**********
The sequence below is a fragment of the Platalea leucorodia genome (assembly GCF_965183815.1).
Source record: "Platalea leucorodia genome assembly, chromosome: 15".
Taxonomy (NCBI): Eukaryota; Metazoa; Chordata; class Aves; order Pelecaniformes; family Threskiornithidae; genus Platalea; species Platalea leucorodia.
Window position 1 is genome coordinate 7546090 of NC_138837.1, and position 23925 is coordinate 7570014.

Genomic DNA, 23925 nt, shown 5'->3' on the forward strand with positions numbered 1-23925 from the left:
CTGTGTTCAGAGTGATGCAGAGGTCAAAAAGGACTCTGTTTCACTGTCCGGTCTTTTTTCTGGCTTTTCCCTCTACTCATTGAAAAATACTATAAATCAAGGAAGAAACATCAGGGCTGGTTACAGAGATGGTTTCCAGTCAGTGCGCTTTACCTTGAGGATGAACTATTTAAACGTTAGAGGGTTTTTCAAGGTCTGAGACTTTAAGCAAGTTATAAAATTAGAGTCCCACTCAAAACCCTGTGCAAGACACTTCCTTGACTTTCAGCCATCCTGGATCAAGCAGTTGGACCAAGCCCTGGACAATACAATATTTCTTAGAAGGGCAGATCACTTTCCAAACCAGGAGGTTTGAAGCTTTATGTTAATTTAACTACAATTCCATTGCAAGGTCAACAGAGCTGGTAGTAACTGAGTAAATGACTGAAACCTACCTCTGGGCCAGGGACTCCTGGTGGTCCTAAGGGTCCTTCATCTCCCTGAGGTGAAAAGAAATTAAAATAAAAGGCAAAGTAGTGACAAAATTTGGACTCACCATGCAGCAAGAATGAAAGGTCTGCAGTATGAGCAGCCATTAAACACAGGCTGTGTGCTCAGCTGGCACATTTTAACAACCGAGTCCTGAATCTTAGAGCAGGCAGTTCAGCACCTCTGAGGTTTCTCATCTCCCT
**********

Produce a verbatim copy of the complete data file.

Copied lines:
The sequence below is a fragment of the Platalea leucorodia genome (assembly GCF_965183815.1).
Source record: "Platalea leucorodia genome assembly, chromosome: 15".
Taxonomy (NCBI): Eukaryota; Metazoa; Chordata; class Aves; order Pelecaniformes; family Threskiornithidae; genus Platalea; species Platalea leucorodia.
Window position 1 is genome coordinate 7546090 of NC_138837.1, and position 23925 is coordinate 7570014.

Genomic DNA, 23925 nt, shown 5'->3' on the forward strand with positions numbered 1-23925 from the left:
CTGTGTTCAGAGTGATGCAGAGGTCAAAAAGGACTCTGTTTCACTGTCCGGTCTTTTTTCTGGCTTTTCCCTCTACTCATTGAAAAATACTATAAATCAAGGAAGAAACATCAGGGCTGGTTACAGAGATGGTTTCCAGTCAGTGCGCTTTACCTTGAGGATGAACTATTTAAACGTTAGAGGGTTTTTCAAGGTCTGAGACTTTAAGCAAGTTATAAAATTAGAGTCCCACTCAAAACCCTGTGCAAGACACTTCCTTGACTTTCAGCCATCCTGGATCAAGCAGTTGGACCAAGCCCTGGACAATACAATATTTCTTAGAAGGGCAGATCACTTTCCAAACCAGGAGGTTTGAAGCTTTATGTTAATTTAACTACAATTCCATTGCAAGGTCAACAGAGCTGGTAGTAACTGAGTAAATGACTGAAACCTACCTCTGGGCCAGGGACTCCTGGTGGTCCTAAGGGTCCTTCATCTCCCTGAGGTGAAAAGAAATTAAAATAAAAGGCAAAGTAGTGACAAAATTTGGACTCACCATGCAGCAAGAATGAAAGGTCTGCAGTATGAGCAGCCATTAAACACAGGCTGTGTGCTCAGCTGGCACATTTTAACAACCGAGTCCTGAATCTTAGAGCAGGCAGTTCAGCACCTCTGAGGTTTCTCATCTCCCT